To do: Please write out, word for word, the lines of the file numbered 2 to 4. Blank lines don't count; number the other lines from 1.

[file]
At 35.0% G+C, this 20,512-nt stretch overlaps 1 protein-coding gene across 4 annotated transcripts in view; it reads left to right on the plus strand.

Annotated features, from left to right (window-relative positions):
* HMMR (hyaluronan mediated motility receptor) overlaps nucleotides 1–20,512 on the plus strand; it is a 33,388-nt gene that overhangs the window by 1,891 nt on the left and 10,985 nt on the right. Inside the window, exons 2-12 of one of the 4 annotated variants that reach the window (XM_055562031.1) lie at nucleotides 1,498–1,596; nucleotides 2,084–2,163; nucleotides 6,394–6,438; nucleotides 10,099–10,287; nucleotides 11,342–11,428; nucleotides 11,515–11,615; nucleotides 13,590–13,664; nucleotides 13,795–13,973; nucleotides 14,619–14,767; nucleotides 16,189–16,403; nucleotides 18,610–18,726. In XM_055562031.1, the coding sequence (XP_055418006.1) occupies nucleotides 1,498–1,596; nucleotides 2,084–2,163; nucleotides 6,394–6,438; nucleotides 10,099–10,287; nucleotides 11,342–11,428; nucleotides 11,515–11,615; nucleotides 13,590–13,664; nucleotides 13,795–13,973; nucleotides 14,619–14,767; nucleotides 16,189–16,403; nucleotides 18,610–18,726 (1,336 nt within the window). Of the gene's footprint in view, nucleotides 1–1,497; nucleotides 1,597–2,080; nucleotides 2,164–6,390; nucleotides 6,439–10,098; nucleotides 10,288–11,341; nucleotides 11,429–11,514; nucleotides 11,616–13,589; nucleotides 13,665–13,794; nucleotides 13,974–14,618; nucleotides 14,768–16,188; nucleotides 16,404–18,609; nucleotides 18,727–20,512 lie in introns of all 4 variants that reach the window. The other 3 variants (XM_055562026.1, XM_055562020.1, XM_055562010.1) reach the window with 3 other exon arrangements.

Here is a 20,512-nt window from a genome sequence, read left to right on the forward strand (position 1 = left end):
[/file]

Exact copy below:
Annotated features, from left to right (window-relative positions):
* HMMR (hyaluronan mediated motility receptor) overlaps nucleotides 1–20,512 on the plus strand; it is a 33,388-nt gene that overhangs the window by 1,891 nt on the left and 10,985 nt on the right. Inside the window, exons 2-12 of one of the 4 annotated variants that reach the window (XM_055562031.1) lie at nucleotides 1,498–1,596; nucleotides 2,084–2,163; nucleotides 6,394–6,438; nucleotides 10,099–10,287; nucleotides 11,342–11,428; nucleotides 11,515–11,615; nucleotides 13,590–13,664; nucleotides 13,795–13,973; nucleotides 14,619–14,767; nucleotides 16,189–16,403; nucleotides 18,610–18,726. In XM_055562031.1, the coding sequence (XP_055418006.1) occupies nucleotides 1,498–1,596; nucleotides 2,084–2,163; nucleotides 6,394–6,438; nucleotides 10,099–10,287; nucleotides 11,342–11,428; nucleotides 11,515–11,615; nucleotides 13,590–13,664; nucleotides 13,795–13,973; nucleotides 14,619–14,767; nucleotides 16,189–16,403; nucleotides 18,610–18,726 (1,336 nt within the window). Of the gene's footprint in view, nucleotides 1–1,497; nucleotides 1,597–2,080; nucleotides 2,164–6,390; nucleotides 6,439–10,098; nucleotides 10,288–11,341; nucleotides 11,429–11,514; nucleotides 11,616–13,589; nucleotides 13,665–13,794; nucleotides 13,974–14,618; nucleotides 14,768–16,188; nucleotides 16,404–18,609; nucleotides 18,727–20,512 lie in introns of all 4 variants that reach the window. The other 3 variants (XM_055562026.1, XM_055562020.1, XM_055562010.1) reach the window with 3 other exon arrangements.

Here is a 20,512-nt window from a genome sequence, read left to right on the forward strand (position 1 = left end):